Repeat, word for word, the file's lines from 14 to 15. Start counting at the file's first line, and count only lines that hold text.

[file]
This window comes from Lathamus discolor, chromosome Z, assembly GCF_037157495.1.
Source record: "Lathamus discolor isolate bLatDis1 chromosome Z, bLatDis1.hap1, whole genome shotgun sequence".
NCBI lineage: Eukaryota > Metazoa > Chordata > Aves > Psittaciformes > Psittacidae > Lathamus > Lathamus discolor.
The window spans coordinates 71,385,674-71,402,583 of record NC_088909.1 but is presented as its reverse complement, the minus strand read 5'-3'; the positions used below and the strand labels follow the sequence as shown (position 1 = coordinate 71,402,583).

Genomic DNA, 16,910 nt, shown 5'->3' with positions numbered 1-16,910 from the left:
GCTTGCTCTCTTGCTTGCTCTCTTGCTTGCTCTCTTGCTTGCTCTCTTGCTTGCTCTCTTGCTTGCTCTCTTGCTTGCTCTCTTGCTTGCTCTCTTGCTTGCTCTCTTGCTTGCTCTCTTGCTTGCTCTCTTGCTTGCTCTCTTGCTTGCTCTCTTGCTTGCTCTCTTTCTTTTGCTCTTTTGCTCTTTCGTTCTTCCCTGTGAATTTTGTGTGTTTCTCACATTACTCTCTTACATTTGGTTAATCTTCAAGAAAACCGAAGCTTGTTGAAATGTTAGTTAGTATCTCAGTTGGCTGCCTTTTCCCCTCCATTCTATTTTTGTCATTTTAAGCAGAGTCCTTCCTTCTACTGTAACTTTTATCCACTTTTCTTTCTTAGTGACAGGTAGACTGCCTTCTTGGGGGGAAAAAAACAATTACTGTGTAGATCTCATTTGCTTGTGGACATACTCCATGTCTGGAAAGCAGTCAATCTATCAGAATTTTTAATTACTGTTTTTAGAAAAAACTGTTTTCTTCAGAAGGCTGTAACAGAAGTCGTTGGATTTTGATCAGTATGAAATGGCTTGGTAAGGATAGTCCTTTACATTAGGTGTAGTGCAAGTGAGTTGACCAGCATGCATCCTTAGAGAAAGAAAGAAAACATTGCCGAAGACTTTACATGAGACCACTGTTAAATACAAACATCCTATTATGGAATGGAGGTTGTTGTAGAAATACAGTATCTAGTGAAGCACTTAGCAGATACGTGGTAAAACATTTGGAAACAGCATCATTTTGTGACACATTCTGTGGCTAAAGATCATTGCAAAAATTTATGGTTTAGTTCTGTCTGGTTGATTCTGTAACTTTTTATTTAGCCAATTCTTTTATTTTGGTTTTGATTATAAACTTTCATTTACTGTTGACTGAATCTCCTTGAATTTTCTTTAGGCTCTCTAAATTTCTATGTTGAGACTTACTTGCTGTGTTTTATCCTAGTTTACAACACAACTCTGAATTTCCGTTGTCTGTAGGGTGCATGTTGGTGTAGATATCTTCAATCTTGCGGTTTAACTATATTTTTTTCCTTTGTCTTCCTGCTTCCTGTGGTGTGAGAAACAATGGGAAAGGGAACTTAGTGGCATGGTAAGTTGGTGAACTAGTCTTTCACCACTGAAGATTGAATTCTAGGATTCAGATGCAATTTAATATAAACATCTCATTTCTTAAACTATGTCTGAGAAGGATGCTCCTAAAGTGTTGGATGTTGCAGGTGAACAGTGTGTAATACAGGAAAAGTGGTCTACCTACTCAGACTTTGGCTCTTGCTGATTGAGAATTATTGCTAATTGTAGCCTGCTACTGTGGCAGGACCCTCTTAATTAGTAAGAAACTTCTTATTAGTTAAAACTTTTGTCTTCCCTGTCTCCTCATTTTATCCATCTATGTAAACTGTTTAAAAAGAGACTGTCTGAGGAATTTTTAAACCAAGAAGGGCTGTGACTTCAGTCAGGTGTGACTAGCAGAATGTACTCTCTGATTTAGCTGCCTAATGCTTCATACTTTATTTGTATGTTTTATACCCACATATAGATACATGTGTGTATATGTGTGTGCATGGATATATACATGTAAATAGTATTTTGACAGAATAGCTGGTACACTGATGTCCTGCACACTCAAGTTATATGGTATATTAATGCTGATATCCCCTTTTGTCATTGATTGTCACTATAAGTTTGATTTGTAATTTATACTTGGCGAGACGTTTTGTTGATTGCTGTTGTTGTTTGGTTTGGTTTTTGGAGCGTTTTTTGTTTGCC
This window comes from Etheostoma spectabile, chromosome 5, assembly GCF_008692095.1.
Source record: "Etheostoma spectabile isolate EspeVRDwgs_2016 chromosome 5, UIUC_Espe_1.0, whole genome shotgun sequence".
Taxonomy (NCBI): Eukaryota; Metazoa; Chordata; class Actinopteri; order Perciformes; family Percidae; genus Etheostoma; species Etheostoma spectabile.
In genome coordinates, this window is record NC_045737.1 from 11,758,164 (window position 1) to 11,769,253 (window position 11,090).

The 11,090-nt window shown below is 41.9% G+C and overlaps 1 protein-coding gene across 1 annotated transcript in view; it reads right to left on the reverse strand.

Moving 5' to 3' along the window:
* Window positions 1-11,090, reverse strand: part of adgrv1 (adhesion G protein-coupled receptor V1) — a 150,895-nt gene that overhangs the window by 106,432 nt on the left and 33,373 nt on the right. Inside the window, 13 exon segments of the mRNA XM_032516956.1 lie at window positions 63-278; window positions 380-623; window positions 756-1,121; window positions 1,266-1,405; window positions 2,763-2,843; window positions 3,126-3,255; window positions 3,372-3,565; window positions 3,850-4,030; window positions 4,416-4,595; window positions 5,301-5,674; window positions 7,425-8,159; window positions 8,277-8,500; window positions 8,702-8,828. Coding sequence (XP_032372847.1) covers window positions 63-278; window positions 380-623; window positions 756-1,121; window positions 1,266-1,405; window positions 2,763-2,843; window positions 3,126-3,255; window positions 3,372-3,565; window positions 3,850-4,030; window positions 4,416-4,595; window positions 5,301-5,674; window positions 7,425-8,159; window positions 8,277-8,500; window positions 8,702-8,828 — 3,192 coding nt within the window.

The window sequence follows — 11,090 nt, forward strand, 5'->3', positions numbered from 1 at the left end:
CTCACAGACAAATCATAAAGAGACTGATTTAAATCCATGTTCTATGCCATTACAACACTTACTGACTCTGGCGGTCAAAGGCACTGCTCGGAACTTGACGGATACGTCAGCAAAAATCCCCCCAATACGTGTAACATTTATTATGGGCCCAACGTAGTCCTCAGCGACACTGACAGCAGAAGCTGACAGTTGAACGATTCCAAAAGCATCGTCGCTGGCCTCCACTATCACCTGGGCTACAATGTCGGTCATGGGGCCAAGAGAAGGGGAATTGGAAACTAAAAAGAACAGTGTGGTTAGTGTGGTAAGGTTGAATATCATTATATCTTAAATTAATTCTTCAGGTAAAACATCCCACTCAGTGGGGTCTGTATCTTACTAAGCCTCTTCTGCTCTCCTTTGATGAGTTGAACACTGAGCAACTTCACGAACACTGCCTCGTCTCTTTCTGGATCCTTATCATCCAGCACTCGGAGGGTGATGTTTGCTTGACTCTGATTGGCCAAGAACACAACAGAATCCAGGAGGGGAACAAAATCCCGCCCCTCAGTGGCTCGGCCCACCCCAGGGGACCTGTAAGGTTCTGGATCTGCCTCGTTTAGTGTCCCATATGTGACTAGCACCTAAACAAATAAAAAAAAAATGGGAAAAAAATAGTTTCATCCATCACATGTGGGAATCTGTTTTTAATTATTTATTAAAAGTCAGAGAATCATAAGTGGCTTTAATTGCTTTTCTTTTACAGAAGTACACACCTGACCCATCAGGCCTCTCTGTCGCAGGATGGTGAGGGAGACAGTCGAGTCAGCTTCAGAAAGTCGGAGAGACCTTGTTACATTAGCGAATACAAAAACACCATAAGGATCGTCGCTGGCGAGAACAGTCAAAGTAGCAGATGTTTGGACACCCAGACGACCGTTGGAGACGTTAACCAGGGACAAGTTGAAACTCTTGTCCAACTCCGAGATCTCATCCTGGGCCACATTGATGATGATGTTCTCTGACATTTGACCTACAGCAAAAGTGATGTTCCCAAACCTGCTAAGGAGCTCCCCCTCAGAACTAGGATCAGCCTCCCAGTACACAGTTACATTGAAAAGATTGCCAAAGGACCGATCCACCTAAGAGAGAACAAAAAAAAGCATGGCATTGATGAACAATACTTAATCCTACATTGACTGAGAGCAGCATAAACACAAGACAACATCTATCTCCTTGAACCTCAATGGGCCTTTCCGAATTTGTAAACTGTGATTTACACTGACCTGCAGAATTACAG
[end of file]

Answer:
The window sequence follows — 11,090 nt, forward strand, 5'->3', positions numbered from 1 at the left end:
CTCACAGACAAATCATAAAGAGACTGATTTAAATCCATGTTCTATGCCATTACAACACTTACTGACTCTGGCGGTCAAAGGCACTGCTCGGAACTTGACGGATACGTCAGCAAAAATCCCCCCAATACGTGTAACATTTATTATGGGCCCAACGTAGTCCTCAGCGACACTGACAGCAGAAGCTGACAGTTGAACGATTCCAAAAGCATCGTCGCTGGCCTCCACTATCACCTGGGCTACAATGTCGGTCATGGGGCCAAGAGAAGGGGAATTGGAAACTAAAAAGAACAGTGTGGTTAGTGTGGTAAGGTTGAATATCATTATATCTTAAATTAATTCTTCAGGTAAAACATCCCACTCAGTGGGGTCTGTATCTTACTAAGCCTCTTCTGCTCTCCTTTGATGAGTTGAACACTGAGCAACTTCACGAACACTGCCTCGTCTCTTTCTGGATCCTTATCATCCAGCACTCGGAGGGTGATGTTTGCTTGACTCTGATTGGCCAAGAACACAACAGAATCCAGGAGGGGAACAAAATCCCGCCCCTCAGTGGCTCGGCCCACCCCAGGGGACCTGTAAGGTTCTGGATCTGCCTCGTTTAGTGTCCCATATGTGACTAGCACCTAAACAAATAAAAAAAAAATGGGAAAAAAATAGTTTCATCCATCACATGTGGGAATCTGTTTTTAATTATTTATTAAAAGTCAGAGAATCATAAGTGGCTTTAATTGCTTTTCTTTTACAGAAGTACACACCTGACCCATCAGGCCTCTCTGTCGCAGGATGGTGAGGGAGACAGTCGAGTCAGCTTCAGAAAGTCGGAGAGACCTTGTTACATTAGCGAATACAAAAACACCATAAGGATCGTCGCTGGCGAGAACAGTCAAAGTAGCAGATGTTTGGACACCCAGACGACCGTTGGAGACGTTAACCAGGGACAAGTTGAAACTCTTGTCCAACTCCGAGATCTCATCCTGGGCCACATTGATGATGATGTTCTCTGACATTTGACCTACAGCAAAAGTGATGTTCCCAAACCTGCTAAGGAGCTCCCCCTCAGAACTAGGATCAGCCTCCCAGTACACAGTTACATTGAAAAGATTGCCAAAGGACCGATCCACCTAAGAGAGAACAAAAAAAAGCATGGCATTGATGAACAATACTTAATCCTACATTGACTGAGAGCAGCATAAACACAAGACAACATCTATCTCCTTGAACCTCAATGGGCCTTTCCGAATTTGTAAACTGTGATTTACACTGACCTGCAGAATTACAG